Graham Robinson of The Auto Enrolment Advisor said:

“With all that’s happening in the football leagues right now, there are messages that could be applied to employers when it comes to workplace pension sign-ups. Just as a football club needs a talented and satisfied team and to make its supporters happy, so an employer needs to maintain the backing of its staff, and in turn satisfy customers. In other words, they want to end up as popular as Leicester City, not in a mire of negative headlines like Swindon Town. And they certainly don’t want to drag their heels so much that they face their own form of ‘relegation’ like Dundee United!

“On a serious note, the auto enrolment compliance rate of 90% should be celebrated as it’s a far greater level of compliance than naysayers were predicting. But with a huge surge in warning letters going out, it’s clear that more needs to be done so that small and medium sized businesses don’t end up facing a fine like Swindon Town.

“To put The Pensions Regulator’s statistics in financial terms, in the 3-year period from when auto enrolment began until September 2015, The Pension Regulator collected £229,200 in fixed penalty notices. From October 2015 to March 2016 TPR collected £730,800.

“What makes these figures distressing is that in the last 6 months it was solely small and medium sized businesses that had to comply with auto enrolment. A fine of £400 means an awful lot more to a smaller firm than it does to the mega firms who pioneered auto enrolment.”

  • For more on auto enrolment and the full version of the article visit The Auto Enrolment Advisor at theautoenrolmentadvisor.co.uk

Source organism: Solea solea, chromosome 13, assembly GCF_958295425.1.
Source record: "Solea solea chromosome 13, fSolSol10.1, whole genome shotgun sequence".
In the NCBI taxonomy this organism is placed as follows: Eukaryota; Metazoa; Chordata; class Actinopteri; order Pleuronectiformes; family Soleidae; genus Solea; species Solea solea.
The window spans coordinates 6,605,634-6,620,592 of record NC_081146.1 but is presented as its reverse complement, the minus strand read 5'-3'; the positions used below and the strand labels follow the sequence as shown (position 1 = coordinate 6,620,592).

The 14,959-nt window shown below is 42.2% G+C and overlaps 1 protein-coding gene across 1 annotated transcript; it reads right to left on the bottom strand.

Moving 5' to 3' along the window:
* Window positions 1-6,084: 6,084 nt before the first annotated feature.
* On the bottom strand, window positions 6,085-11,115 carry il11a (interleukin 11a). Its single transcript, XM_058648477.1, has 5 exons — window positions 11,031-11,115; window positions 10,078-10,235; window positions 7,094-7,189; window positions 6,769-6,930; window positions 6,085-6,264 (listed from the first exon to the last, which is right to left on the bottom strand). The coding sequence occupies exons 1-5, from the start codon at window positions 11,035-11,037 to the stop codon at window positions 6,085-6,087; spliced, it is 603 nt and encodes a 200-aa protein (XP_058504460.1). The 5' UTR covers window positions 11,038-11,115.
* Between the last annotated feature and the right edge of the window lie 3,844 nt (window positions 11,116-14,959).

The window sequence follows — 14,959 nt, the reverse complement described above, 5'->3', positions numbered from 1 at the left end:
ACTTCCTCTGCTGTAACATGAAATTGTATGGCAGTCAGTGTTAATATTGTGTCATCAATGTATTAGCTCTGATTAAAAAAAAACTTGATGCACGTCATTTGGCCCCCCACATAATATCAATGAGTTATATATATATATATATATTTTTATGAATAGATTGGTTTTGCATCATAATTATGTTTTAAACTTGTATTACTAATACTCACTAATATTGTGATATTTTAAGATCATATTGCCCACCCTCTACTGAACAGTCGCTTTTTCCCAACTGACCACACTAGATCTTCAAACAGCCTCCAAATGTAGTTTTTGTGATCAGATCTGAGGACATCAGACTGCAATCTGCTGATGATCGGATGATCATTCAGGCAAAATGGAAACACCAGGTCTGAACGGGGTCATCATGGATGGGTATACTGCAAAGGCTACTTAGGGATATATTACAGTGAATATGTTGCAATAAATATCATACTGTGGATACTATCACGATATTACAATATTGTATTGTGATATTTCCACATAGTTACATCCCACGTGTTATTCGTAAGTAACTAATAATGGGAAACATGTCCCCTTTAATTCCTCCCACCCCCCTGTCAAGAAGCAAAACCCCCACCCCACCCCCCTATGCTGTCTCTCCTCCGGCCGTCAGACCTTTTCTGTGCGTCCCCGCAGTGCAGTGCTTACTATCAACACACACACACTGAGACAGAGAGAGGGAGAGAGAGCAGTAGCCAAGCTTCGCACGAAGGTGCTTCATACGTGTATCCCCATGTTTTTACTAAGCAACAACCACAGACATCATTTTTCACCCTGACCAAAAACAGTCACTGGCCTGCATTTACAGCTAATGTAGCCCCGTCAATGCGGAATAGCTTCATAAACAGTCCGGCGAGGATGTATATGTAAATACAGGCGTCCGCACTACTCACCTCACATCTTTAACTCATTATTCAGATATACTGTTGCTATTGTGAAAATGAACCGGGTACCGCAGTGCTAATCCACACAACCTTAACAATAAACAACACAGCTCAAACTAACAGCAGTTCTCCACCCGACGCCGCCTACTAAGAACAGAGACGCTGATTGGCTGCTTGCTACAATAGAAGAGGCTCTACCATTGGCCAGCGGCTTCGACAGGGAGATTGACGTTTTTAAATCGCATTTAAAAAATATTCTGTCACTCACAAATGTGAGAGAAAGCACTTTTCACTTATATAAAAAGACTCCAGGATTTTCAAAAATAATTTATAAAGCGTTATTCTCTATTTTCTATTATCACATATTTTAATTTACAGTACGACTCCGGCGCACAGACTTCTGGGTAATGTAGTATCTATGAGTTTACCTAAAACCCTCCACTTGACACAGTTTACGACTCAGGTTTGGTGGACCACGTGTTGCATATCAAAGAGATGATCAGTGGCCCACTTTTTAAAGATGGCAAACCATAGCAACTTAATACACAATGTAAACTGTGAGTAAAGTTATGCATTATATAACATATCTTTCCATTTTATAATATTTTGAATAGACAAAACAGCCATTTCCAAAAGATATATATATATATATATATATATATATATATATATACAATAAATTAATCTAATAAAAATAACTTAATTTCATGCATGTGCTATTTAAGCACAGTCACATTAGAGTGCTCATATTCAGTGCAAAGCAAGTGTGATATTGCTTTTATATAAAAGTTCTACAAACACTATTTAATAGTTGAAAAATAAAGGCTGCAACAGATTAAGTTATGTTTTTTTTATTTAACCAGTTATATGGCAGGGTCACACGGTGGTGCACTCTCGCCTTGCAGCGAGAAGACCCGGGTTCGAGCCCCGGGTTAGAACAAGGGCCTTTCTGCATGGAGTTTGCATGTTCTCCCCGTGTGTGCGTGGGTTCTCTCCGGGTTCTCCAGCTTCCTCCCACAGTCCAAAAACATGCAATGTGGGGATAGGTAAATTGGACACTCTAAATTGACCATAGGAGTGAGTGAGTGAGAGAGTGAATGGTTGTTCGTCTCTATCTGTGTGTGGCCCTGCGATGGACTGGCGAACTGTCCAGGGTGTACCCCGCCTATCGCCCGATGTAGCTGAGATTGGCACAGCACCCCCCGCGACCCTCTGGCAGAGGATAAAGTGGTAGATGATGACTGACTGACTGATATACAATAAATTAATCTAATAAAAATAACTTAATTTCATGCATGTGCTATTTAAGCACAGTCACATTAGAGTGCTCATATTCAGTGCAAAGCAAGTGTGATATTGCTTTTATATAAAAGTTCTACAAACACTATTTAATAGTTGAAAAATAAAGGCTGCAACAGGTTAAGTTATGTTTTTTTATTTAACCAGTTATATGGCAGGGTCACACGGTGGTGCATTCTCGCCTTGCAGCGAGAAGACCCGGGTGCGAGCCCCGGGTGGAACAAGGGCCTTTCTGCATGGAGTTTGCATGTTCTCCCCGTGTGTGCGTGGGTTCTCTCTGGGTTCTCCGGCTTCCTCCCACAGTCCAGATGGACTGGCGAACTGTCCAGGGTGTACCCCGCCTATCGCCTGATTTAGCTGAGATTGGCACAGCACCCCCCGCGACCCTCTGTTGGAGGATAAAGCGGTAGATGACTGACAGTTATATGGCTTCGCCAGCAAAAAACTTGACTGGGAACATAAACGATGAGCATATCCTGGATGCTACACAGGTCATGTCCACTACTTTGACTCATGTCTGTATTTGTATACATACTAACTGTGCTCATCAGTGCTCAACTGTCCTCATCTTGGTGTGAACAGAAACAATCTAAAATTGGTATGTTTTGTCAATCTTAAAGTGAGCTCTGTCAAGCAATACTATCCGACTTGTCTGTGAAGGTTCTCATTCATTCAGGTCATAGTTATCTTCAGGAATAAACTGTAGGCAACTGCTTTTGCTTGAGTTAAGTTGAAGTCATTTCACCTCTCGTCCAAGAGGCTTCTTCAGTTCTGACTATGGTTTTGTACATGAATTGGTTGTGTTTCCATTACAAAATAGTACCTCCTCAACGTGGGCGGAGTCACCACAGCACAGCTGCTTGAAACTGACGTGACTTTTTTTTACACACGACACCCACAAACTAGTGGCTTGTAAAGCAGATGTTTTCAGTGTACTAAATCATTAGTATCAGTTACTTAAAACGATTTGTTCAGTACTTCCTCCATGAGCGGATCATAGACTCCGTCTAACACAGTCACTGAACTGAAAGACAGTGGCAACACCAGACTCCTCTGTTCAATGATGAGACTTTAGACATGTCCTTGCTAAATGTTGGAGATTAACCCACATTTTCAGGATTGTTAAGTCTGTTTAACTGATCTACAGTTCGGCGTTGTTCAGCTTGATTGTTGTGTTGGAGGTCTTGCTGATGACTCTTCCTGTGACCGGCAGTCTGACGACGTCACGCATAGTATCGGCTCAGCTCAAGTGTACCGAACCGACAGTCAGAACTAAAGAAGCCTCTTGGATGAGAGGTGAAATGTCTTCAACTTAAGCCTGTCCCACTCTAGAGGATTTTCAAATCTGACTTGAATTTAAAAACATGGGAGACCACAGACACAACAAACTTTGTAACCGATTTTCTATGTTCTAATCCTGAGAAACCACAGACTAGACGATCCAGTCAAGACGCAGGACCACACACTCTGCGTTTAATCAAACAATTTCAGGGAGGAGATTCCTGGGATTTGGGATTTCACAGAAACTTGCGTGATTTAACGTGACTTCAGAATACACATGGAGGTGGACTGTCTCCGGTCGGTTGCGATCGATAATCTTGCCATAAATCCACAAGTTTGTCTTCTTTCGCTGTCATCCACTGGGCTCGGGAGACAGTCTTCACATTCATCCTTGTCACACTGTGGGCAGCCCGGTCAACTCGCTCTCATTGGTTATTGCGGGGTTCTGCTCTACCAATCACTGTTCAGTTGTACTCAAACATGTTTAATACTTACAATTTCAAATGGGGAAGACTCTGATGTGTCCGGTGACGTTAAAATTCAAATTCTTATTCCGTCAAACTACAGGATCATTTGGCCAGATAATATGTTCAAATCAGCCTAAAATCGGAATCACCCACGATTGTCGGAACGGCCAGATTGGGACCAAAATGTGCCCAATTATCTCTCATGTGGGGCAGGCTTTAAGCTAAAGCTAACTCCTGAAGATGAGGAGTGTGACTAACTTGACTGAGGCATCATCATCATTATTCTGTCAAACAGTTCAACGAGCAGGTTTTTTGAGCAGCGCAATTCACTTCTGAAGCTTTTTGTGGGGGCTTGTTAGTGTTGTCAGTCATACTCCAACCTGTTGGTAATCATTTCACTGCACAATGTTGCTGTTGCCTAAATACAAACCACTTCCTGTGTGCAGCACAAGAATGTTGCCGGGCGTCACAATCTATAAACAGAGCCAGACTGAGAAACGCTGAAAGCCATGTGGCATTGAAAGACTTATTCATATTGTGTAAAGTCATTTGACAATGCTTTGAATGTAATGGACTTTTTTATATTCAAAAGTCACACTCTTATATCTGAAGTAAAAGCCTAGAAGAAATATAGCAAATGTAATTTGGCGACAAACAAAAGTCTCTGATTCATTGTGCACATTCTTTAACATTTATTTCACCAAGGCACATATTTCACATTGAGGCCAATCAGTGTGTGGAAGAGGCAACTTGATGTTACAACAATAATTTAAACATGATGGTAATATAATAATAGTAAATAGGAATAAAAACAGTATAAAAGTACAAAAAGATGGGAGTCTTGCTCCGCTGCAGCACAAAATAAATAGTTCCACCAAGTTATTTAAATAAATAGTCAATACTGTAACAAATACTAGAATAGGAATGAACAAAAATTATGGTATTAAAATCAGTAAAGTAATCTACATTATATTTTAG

• The Auto Enrolment Advisor will take part in Staging Fright? Everything you need to know about auto enrolment, two events held by Perthshire Chamber of Commerce and Forth Valley Chamber of Commerce on Tuesday 31st It will also hold free surgeries in Perth on the same day. For more information and to book email hazel@theautoenrolmentadvisor.co.uk

Auto enrolment expert offers free advice surgery to small businesses

Workplace pensions expert The Auto Enrolment Advisor is running a free surgery for employers on the new rules surrounding workplace pensions.

Staff from The Auto Enrolment Advisor, which specialises in advising small businesses, will answer questions and help guide business owners through the auto enrolment staging process at a free surgery on Tuesday 31st May in Perth.

The surgery runs from 1pm to 5pm in the boardroom at King James VI Business Centre, Friarton Road, Perth.

Provision of an automatic enrolment pension scheme is now a legal duty for employees. Yet confusion is high among small businesses, and the latest figures from The Pensions Regulator show an alarming rise in the number of warning notices and fines issued.

The surgery takes place on the same day as two other auto enrolment events for small businesses, one in Perth and one in Stirling, in partnership with the Perthshire Chamber of Commerce and Forth Valley Chamber of Commerce. The Auto Enrolment Advisor’s Graham Robinson and Steve Moy, a pensions consultant with St. James’s Place, will be speakers.

The Auto Enrolment Advisor’s Graham Robinson said:

“There’s evidence that almost half of small businesses are confused about the new auto enrolment rules. Studies show that they are also worried about how to cope financially with providing pensions for their employees, which they now have to do by law. And, given that they are small operations that don’t always have human resources support, they are in real need of advice.

“For that reason, we decided to run this free surgery to help them understand and navigate auto enrolment.”

For more information and to book, email hazel@theautoenrolmentadvisor.co.uk or visit theautoenrolmentadvisor.co.uk

The Glenturret’s new limited edition malt celebrates century old “tail” of 16 men and a dog